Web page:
Young. Fresh. Childlike. Not words you might apply to a reinterpretation of the (in)famous Thoth Tarot Deck deck. The first thing I noticed was the color palette. Muted yellows, soft blues, burnt oranges, dark greens permeate this deck. If you look closely at the cards, you can see the canvas striations. At times it makes the cards looks as if they’ve been scratched.
Artist/Autor Decort unapologetically repurposes the Thoth deck and the Thoth system. She has taken Lady Frieda Harris’s intriguing, complex visions of the Tarot and simplified them. Not dumbed them down. Do not mistake simplifying the visual for stripping the intricacy of the message. Here and there you can clearly see the Thoth deck. For me, that was in the Fool as well as in the Princess of Wands. I am not an aficionado of the Thoth deck, but the Princess of Wands is a very powerful image for me. The original one has been pared down to the bare minimums but everything is retained.
This is a powerful deck in terms of the imagery. I must tell you that my first response was “DO NOT WANTS”. Very visceral. Very childish. Part of it was, I think, that it triggered the Thoth deck without me realizing it. I had a similar initial reaction to the Thoth deck which was my very first deck actually. A dear friend gave me a copy of that deck. I did not mesh well with it. In fact, it’s a wonder that I ever read another Tarot card in my life–but I digress. I had to put this deck down and come back to it.
I’m glad that I did. The artwork is reminiscent of a children’s book almost. I love the Three of Disks being portrayed as a graffitti artist. All of the kings are mounted as are the knights. The kings all ride horses, but the knights, or rather princes, ride animals representative of their suit. One through Ten of the minor arcana have the key word on the card. I tend to prefer that not be there, but again, this is a re-interpretation of the Thoth deck.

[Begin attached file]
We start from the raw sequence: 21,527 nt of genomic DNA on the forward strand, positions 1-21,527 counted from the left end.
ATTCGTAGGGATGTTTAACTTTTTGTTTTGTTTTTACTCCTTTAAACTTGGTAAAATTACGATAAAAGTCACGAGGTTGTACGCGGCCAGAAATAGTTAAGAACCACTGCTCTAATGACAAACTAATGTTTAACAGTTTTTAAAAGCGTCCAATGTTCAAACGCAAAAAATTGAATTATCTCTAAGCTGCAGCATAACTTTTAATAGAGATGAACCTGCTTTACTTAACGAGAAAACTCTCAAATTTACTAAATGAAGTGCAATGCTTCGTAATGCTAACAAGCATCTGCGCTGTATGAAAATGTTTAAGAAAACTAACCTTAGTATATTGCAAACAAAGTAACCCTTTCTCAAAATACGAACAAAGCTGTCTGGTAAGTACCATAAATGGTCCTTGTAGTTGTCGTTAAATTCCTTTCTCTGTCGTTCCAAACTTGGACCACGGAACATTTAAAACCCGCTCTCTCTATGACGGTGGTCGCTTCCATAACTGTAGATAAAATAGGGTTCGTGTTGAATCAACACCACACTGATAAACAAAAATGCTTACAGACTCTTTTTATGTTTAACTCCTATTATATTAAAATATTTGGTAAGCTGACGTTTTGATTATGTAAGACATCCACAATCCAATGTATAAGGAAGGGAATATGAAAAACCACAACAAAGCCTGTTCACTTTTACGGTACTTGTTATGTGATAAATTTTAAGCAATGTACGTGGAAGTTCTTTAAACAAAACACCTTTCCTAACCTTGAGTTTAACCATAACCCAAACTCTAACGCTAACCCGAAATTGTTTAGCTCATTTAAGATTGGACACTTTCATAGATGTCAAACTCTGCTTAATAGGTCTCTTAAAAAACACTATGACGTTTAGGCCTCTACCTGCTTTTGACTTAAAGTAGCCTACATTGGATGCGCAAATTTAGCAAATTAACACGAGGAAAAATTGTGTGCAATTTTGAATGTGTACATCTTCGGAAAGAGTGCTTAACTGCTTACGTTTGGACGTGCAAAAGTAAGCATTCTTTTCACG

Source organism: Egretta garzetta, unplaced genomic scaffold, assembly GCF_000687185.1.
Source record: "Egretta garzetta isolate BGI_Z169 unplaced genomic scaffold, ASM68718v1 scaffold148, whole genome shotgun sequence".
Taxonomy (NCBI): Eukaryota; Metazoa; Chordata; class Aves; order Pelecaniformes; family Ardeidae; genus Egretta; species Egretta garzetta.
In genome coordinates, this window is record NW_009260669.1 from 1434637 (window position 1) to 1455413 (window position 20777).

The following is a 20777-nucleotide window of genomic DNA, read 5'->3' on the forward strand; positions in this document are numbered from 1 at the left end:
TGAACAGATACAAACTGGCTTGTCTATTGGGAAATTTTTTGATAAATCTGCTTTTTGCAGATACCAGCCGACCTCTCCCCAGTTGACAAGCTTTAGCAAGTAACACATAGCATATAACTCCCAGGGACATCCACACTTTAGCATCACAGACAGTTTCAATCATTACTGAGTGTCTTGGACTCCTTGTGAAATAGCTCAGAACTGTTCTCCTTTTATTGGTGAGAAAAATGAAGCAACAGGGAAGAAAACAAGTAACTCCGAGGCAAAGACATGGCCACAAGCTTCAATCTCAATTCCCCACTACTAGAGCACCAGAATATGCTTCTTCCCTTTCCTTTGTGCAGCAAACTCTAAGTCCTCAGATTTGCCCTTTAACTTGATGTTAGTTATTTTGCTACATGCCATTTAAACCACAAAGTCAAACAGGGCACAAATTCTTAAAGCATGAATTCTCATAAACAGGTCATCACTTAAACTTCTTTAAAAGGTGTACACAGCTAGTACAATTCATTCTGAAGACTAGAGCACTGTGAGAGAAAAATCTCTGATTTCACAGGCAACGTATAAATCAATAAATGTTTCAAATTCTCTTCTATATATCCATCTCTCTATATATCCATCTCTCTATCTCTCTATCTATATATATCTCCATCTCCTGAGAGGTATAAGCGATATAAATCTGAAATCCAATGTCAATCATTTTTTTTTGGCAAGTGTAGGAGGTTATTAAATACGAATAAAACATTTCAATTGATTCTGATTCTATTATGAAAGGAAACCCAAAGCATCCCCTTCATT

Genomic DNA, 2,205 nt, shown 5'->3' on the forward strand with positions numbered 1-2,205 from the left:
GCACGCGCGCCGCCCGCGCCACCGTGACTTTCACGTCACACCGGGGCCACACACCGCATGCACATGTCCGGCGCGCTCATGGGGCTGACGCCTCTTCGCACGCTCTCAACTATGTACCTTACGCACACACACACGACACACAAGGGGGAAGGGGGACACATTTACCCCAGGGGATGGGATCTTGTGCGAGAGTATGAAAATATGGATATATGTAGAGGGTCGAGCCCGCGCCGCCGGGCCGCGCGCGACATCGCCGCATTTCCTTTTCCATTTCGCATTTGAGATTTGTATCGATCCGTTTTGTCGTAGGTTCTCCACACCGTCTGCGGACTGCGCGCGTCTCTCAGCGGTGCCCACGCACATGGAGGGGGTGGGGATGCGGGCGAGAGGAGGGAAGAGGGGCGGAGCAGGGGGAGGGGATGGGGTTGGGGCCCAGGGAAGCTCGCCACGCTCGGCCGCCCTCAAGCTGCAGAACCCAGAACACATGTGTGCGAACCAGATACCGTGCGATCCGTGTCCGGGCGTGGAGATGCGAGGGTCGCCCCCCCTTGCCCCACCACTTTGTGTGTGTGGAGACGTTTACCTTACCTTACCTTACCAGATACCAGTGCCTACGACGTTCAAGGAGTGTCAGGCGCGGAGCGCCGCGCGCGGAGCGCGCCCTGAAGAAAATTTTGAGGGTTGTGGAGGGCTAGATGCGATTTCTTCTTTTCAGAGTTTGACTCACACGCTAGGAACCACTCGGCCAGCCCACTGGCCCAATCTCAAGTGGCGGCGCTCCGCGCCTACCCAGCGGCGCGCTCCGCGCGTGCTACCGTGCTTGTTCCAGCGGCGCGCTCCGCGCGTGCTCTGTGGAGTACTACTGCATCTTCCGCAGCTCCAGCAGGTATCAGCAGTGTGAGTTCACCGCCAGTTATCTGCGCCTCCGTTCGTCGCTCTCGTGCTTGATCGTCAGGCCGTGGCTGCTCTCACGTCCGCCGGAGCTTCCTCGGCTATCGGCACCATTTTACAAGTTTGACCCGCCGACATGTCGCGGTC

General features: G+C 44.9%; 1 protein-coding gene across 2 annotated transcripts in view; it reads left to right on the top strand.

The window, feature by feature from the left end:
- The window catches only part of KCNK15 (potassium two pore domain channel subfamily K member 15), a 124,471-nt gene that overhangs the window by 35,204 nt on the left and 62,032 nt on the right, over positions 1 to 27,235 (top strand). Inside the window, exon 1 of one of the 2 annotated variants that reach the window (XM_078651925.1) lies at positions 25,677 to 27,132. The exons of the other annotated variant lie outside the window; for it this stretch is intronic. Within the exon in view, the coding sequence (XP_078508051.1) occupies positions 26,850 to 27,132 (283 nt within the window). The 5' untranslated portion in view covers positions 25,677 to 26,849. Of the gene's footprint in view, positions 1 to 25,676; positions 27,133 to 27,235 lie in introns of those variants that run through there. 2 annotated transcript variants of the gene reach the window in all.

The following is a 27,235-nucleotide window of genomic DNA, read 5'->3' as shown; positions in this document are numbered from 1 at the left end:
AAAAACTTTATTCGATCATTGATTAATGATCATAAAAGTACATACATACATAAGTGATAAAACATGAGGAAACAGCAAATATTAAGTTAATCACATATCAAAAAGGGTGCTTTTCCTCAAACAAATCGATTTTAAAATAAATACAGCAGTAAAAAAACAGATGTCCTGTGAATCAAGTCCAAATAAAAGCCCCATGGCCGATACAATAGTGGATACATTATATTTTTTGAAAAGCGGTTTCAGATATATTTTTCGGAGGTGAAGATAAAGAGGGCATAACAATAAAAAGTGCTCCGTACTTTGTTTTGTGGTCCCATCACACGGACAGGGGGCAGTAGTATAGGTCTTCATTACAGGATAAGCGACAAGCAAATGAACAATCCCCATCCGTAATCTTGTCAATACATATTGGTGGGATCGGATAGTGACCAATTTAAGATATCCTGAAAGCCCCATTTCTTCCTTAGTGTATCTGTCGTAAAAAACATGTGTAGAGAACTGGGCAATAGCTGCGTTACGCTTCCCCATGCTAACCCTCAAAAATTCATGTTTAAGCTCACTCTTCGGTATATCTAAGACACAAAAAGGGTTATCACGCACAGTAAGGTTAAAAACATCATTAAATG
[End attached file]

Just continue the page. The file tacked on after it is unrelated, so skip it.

When I shuffled the deck, I asked “What is your strength”. I got the Three of Swords “Sorrow”. From the book:
Saturn In Libra. Grief and negative thinking. Three swords pierce a heart-shaped cloud revealing painful thoughts concerning love and the trinity of family–man, woman and child– or a choice that breaks the heart.
Let me just stop a minute to take a really deep breath. I’m going to get political here. Family is NOT a man, a woman and a child. My mother raised my sister and I just fine without my dad. And don’t even get me started on the topic of why same-sex couples are just as good as mixed-sex couples for parenting. Breathe, Arwen. Breathe.
Sorry. That kind of mindless heterosexism really gets my goat. Can you tell? And I don’t know if that comes from Thoth or Decort. Grumble. But I think that this means this deck will be very good at helping with grief and negative thinking. And I do love the Sword suit because nearly everyone is living up in the clouds.
My overall take on this deck is that, while it is not one I would personally use, I can see it as a good way to study the Thoth system. This deck takes an almost whimsical look at what has traditionally been one of the more serious Tarot decks out there. So if you are drawn to the Thoth system, but feel a bit overwhelmed by the intricate inner-workings of that deck, give the Sun and Moon Tarot a try. Please note that the LWB (Little White Book) that comes with this deck is minimal. You might want to pick up Understanding Aleister Crowley’s Thoth Tarot as a companion book.